Category Archive: 2D vs 3D Cell Culture

  1. Biogelx peptide hydrogels: Bio-inspired materials for 3D cell culture and bioprinting

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    Listen to our 25-minute presentation, and explore Biogelx core technology with Dr. Chris Allan, Development Scientist.

    At Biogelx, we are helping people who work in translational science, drug discovery and tissue engineering by making in vitro cell cultures more in vivo. We do this through manufacturing and supplying 3D cell culture materials that can be tuned to specific tissues, and synthetic bio-inks that are reproducible and easy to handle. Our portfolio of biomaterials is comprised of synthetic peptide hydrogels that mimic the extracellular-matrix to support cell growth. In addition, the chemical and physical properties of our biomaterials can be precisely tuned to replicate the characteristics of specific tissues so that the cells experience and engage with a realistic 3D environment.

    Key Learning Objectives:

    • The advantages of Biogelx hydrogel technology
    • Biocompatibility is key: growing a wide range of cell types
    • Printing with peptide hydrogels: A case study of synthetic bio-ink development
    • Here to support you: Bio-ink formulation service

    Do you want to learn more? Watch our recent webinar on ‘The advantage of peptide hydrogels over other 3D cell culture matrices’. Click on the link below!

    The advantages of peptide hydrogels over other 3D cell culture matrices.

  2. Application of Biogelx-Collagen in Skin Research | Interview with Louisa Dean.

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    Louisa Dean, MSc is a young researcher in the field of Cell Matrix Biology and Regenerative Medicine at the University of Manchester. In her recent project, she investigated novel 3D bioactive biomaterials to evaluate their suitability as substrates for wound-healing acceleration in ex vivo human skin tissue assays. In the following interview, she is sharing her experiences working with BiogelxTM-Collagen.

    1. What research does your lab focus on?

    Our research focuses on developing new therapies for the management of large-surface and chronic skin wounds, which remain an unresolved clinical challenge – posing a serious burden to patients and public health systems. Hence, with a clear need for effective treatment of these kind of wounds, our project aim was to design and produce novel 3D bioactive biomaterials and evaluate their suitability as substrates for wound-healing acceleration in ex vivo human skin tissue assays. Specifically, we investigated the suitability of synthetic collagen proteins as agents to promote cell spreading in both 2D and 3D (hydrogel substrate) adhesion assays.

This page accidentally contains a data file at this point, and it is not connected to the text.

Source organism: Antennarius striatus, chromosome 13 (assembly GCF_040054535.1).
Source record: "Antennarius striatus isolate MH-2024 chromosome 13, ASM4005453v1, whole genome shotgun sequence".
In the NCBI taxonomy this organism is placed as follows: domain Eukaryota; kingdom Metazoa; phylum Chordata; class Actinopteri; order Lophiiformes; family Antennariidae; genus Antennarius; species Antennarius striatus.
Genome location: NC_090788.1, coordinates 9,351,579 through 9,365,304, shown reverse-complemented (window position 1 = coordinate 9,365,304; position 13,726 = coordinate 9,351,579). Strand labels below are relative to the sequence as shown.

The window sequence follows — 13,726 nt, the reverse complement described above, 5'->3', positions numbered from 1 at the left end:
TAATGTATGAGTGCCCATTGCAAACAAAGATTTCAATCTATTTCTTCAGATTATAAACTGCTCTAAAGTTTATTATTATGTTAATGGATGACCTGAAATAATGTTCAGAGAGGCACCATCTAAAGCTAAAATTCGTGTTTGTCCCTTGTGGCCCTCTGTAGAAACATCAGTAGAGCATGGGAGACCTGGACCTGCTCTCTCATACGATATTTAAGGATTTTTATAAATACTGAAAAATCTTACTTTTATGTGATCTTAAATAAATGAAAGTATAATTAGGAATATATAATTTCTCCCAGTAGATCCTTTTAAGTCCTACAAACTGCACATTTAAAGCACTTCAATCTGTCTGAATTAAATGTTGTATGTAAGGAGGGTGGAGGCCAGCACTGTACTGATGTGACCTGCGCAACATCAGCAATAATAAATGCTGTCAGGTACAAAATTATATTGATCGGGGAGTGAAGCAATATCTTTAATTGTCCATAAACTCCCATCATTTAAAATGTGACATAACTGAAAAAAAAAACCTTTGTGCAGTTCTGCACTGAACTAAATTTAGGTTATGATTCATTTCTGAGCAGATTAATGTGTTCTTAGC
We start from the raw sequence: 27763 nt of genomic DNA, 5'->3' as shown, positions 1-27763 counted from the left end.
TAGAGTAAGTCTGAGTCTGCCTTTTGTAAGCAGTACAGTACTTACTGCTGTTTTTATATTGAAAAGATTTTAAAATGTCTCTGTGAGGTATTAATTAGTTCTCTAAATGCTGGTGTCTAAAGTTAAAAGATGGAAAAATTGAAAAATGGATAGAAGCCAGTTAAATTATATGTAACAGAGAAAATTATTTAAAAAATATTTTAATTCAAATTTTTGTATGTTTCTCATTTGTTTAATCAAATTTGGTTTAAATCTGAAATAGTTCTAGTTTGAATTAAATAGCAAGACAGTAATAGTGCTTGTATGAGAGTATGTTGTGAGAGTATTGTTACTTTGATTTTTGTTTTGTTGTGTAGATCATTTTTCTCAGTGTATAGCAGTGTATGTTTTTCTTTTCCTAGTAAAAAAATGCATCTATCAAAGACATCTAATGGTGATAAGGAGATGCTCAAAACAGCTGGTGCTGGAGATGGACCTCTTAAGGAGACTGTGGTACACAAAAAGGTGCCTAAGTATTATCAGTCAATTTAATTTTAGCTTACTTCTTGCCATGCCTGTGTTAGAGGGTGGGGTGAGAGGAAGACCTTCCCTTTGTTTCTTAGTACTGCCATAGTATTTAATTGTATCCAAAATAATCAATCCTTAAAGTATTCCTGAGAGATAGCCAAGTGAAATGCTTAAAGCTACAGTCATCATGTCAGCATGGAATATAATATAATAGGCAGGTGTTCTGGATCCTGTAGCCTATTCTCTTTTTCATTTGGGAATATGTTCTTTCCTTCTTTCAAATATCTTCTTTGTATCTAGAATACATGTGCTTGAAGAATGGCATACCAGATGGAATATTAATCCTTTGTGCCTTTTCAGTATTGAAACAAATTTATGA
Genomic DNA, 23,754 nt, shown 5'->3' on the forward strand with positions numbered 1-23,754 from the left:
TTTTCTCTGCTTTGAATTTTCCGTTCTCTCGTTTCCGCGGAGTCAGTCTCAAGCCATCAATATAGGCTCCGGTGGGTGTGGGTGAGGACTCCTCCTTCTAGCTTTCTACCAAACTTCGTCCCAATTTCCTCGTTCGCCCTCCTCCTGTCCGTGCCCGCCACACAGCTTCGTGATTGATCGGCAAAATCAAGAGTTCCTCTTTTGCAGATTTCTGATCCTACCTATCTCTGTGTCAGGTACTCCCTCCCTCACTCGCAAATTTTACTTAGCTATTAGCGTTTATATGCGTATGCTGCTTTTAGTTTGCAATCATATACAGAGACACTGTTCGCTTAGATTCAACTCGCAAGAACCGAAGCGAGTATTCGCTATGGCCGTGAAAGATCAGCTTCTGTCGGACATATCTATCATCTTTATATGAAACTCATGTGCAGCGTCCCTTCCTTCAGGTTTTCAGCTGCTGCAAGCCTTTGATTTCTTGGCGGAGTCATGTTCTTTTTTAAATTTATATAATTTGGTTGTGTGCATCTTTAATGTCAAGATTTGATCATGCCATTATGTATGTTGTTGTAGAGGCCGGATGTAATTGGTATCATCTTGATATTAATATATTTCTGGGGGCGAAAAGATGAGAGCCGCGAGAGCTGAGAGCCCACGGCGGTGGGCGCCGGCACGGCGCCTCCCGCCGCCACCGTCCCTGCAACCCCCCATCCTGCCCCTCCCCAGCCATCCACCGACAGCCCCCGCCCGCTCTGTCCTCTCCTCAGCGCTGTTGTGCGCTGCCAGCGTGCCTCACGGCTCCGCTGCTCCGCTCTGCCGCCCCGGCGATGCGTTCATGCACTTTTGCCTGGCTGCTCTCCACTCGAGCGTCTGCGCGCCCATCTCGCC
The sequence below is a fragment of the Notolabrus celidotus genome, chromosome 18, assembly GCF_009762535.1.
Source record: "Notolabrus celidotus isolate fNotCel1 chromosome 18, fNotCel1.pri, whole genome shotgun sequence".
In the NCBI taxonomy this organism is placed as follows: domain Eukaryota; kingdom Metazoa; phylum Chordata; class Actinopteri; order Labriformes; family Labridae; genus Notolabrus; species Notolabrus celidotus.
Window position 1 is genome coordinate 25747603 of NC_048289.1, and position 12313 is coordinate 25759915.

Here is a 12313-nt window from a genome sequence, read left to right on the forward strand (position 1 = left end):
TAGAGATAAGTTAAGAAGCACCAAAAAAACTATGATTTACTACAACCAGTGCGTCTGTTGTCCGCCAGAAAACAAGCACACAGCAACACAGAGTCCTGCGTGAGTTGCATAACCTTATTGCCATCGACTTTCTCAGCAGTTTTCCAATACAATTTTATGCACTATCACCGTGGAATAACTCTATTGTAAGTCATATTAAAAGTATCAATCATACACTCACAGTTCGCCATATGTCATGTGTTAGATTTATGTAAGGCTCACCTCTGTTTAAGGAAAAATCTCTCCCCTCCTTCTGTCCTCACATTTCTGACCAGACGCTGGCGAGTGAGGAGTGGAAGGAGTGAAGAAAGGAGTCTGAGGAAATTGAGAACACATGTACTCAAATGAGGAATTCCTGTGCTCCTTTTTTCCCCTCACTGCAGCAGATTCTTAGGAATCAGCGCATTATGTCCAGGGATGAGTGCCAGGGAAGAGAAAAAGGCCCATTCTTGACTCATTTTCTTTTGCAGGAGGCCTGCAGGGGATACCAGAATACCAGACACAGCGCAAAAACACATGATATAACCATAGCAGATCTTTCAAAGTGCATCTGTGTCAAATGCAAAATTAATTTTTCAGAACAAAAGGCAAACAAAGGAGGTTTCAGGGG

2. Why is it so important to use 3D models?

    As the critical focus of this research is tissue regeneration, a 3D substrate is needed to act as a porous scaffold for cells to colonize, ideally mimicking the extracellular matrix (ECM) that surrounds cells in their natural context – replicating an in vivo environment.

    3. What are the features you think are key for a 3D matrix?

    Personally, I think two fundamental properties for 3D substrates are biocompatibility and reproducibility. Another important feature is that the substrate is adaptable to various applications (e.g. mimic various tissues), with mechanical properties that are tuneable – without concerns for how changing the crosslinking chemistry of the matrix would influence the functionalization of the gels with cell-adhesive components.

    4. Why did you choose BiogelxTM-Collagen?

    Ease of use, easily adjustable range of stiffnesses to produce gels that suitably mimic the desired cell environment for our research application and functionality of gels to incorporate specific components (in this case a collagen biomimetic peptide sequence) into the 3D matrix.

    5. How easy was it to use the gel? How easy was to repeat your research results?

    Once you are familiar with preparing pre-gel solutions at a desired stiffness from the hydrogel powder, and decide the best gel format for your application, I found that my results (i.e. the level of attachment and spreading by cells) were quite consistent across my experiments.

    6. What cell types do you use in your research? Please share your experience in growing cells in our gel(s).

    This project began using HT1080 cells, a fibrosarcoma cell line, then from this we moved onto primary HFF cells, human foreskin fibroblasts – chosen for high levels of integrin expression and adherence properties. Each cell type behaved differently across various hydrogel stiffnesses and types (unfuctionalised vs. GFOGER collagen), but both responded well to the gel environment and demonstrated good attachment during culture.

    7. What are the next steps in your research?